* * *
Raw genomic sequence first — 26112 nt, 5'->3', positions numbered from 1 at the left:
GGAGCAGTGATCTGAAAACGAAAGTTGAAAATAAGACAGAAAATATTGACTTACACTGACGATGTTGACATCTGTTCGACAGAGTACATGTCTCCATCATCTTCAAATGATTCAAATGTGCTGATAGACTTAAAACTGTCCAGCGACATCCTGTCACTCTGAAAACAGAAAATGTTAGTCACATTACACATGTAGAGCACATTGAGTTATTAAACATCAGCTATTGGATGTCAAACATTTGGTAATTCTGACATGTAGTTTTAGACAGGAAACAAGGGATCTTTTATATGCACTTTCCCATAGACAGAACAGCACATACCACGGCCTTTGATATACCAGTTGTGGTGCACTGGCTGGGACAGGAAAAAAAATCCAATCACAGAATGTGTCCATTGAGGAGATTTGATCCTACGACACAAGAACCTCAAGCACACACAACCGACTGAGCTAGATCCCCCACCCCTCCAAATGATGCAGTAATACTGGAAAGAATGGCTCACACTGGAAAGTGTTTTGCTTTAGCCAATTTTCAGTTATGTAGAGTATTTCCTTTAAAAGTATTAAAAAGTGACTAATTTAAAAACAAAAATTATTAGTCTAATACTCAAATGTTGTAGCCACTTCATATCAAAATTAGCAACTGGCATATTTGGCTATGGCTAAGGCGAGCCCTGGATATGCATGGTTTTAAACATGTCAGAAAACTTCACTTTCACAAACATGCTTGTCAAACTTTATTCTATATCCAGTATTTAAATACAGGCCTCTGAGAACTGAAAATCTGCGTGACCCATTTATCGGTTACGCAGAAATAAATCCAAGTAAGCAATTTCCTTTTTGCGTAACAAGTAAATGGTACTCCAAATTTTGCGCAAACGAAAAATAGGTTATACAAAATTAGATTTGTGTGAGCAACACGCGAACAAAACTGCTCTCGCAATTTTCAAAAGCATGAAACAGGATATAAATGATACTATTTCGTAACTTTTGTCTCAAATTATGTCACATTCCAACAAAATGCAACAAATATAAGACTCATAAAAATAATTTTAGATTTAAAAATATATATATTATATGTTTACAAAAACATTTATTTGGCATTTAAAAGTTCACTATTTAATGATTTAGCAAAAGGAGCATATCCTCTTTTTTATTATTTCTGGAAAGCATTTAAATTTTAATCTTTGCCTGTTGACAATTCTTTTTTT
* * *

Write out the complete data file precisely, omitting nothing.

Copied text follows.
Raw genomic sequence first — 26112 nt, 5'->3', positions numbered from 1 at the left:
GGAGCAGTGATCTGAAAACGAAAGTTGAAAATAAGACAGAAAATATTGACTTACACTGACGATGTTGACATCTGTTCGACAGAGTACATGTCTCCATCATCTTCAAATGATTCAAATGTGCTGATAGACTTAAAACTGTCCAGCGACATCCTGTCACTCTGAAAACAGAAAATGTTAGTCACATTACACATGTAGAGCACATTGAGTTATTAAACATCAGCTATTGGATGTCAAACATTTGGTAATTCTGACATGTAGTTTTAGACAGGAAACAAGGGATCTTTTATATGCACTTTCCCATAGACAGAACAGCACATACCACGGCCTTTGATATACCAGTTGTGGTGCACTGGCTGGGACAGGAAAAAAAATCCAATCACAGAATGTGTCCATTGAGGAGATTTGATCCTACGACACAAGAACCTCAAGCACACACAACCGACTGAGCTAGATCCCCCACCCCTCCAAATGATGCAGTAATACTGGAAAGAATGGCTCACACTGGAAAGTGTTTTGCTTTAGCCAATTTTCAGTTATGTAGAGTATTTCCTTTAAAAGTATTAAAAAGTGACTAATTTAAAAACAAAAATTATTAGTCTAATACTCAAATGTTGTAGCCACTTCATATCAAAATTAGCAACTGGCATATTTGGCTATGGCTAAGGCGAGCCCTGGATATGCATGGTTTTAAACATGTCAGAAAACTTCACTTTCACAAACATGCTTGTCAAACTTTATTCTATATCCAGTATTTAAATACAGGCCTCTGAGAACTGAAAATCTGCGTGACCCATTTATCGGTTACGCAGAAATAAATCCAAGTAAGCAATTTCCTTTTTGCGTAACAAGTAAATGGTACTCCAAATTTTGCGCAAACGAAAAATAGGTTATACAAAATTAGATTTGTGTGAGCAACACGCGAACAAAACTGCTCTCGCAATTTTCAAAAGCATGAAACAGGATATAAATGATACTATTTCGTAACTTTTGTCTCAAATTATGTCACATTCCAACAAAATGCAACAAATATAAGACTCATAAAAATAATTTTAGATTTAAAAATATATATATTATATGTTTACAAAAACATTTATTTGGCATTTAAAAGTTCACTATTTAATGATTTAGCAAAAGGAGCATATCCTCTTTTTTATTATTTCTGGAAAGCATTTAAATTTTAATCTTTGCCTGTTGACAATTCTTTTTTT